Women screened with a human papillomavirus (HPV) DNA test are half as likely to develop cervical disease over the next six years as those who receive conventional cytology (the Pap "smear"), a new study has shown.
The research followed nearly 3,000 women aged 35 years and older at 40 different GP practices in the UK, and assessed their HPV status using Qiagen's digene HPV test - the only such test that is both CE-marked in Europe and approved by the US Food and Drug Administration (FDA).
The study, published in the International Journal of Cancer, adds further support to a proposal to use HPV testing as the sole primary screen in women aged 35-plus, when the risk of cervical cancer is highest.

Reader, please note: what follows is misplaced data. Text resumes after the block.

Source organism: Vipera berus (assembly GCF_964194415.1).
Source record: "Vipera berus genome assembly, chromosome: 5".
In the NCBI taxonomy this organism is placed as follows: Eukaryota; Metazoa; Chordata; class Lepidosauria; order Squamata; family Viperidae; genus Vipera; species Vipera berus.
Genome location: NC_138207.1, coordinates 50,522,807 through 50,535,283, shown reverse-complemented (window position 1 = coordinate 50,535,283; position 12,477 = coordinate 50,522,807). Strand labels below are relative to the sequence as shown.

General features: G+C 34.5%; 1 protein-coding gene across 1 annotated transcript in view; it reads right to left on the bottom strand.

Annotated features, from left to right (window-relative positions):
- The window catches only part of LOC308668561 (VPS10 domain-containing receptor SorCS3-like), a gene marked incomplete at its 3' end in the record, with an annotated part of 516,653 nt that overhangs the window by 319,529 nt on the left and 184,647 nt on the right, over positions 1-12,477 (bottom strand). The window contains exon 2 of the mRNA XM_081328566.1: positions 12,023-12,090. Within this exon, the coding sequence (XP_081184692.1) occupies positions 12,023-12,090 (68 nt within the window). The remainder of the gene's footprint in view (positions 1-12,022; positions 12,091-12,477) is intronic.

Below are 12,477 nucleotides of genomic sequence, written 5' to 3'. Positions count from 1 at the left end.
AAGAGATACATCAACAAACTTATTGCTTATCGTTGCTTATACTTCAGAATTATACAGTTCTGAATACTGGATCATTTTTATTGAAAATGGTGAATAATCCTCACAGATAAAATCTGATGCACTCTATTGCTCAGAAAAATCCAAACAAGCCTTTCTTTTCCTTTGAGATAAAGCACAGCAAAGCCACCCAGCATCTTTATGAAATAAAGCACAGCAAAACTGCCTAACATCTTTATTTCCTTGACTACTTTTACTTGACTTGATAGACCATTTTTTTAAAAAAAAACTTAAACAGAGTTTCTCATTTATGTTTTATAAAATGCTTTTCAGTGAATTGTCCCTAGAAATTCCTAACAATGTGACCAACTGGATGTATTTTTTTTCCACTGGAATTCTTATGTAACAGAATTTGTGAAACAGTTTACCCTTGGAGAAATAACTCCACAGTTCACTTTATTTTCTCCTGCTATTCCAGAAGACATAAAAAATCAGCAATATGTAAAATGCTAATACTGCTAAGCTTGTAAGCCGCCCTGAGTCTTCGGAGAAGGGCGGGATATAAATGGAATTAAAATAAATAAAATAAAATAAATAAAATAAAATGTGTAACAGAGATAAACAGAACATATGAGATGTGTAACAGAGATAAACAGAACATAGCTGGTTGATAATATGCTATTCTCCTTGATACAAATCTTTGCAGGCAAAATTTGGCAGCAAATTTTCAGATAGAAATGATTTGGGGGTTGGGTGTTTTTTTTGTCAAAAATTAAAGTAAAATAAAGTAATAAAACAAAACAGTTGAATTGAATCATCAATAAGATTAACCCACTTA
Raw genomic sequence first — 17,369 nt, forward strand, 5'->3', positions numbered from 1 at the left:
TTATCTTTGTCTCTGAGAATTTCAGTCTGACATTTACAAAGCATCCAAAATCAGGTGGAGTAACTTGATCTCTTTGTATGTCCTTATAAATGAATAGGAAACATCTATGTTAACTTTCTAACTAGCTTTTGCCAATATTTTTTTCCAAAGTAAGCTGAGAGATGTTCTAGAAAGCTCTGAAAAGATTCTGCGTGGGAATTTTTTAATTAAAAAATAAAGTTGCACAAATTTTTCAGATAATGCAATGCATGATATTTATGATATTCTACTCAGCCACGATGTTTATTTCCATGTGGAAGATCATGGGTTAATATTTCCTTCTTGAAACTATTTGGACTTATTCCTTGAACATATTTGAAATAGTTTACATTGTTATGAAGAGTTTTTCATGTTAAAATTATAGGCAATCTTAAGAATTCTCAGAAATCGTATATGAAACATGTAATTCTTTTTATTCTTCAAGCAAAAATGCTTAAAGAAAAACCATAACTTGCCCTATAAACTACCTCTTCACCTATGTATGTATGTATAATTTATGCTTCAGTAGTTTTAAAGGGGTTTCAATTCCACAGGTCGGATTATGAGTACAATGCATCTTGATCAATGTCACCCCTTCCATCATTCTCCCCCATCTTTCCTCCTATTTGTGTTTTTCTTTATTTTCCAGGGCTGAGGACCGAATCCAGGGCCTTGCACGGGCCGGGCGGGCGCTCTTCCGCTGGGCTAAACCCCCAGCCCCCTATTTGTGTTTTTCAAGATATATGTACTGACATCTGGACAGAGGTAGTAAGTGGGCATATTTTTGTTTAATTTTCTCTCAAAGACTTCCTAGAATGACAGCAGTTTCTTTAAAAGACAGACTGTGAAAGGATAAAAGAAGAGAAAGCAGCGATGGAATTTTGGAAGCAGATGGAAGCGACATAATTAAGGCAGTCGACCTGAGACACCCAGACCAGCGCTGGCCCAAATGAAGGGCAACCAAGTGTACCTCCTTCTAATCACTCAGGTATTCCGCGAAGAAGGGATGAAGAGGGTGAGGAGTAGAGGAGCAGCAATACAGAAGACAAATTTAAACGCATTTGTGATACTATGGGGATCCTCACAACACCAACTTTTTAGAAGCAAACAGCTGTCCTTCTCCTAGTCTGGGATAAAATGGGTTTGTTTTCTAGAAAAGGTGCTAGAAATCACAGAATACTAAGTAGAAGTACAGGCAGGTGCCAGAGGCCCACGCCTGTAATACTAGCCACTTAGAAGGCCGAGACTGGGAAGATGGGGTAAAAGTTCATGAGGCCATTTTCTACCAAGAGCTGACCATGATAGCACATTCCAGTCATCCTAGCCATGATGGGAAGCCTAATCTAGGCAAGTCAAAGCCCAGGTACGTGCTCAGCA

"These results confirm that HPV DNA testing identifies more women with disease than the Pap," said Professor Jack Cuzick, lead author of the article and professor of epidemiology at the Wolfson Institute of Preventive Medicine, affiliated with Queen Mary's School of Medicine and Dentistry in London.
In addition to the HPV test's greater ability to accurately identify women with precancerous cervical cells or cancer, its specificity (the likelihood that women with positive results actually have the disease) was similar to that of the Pap.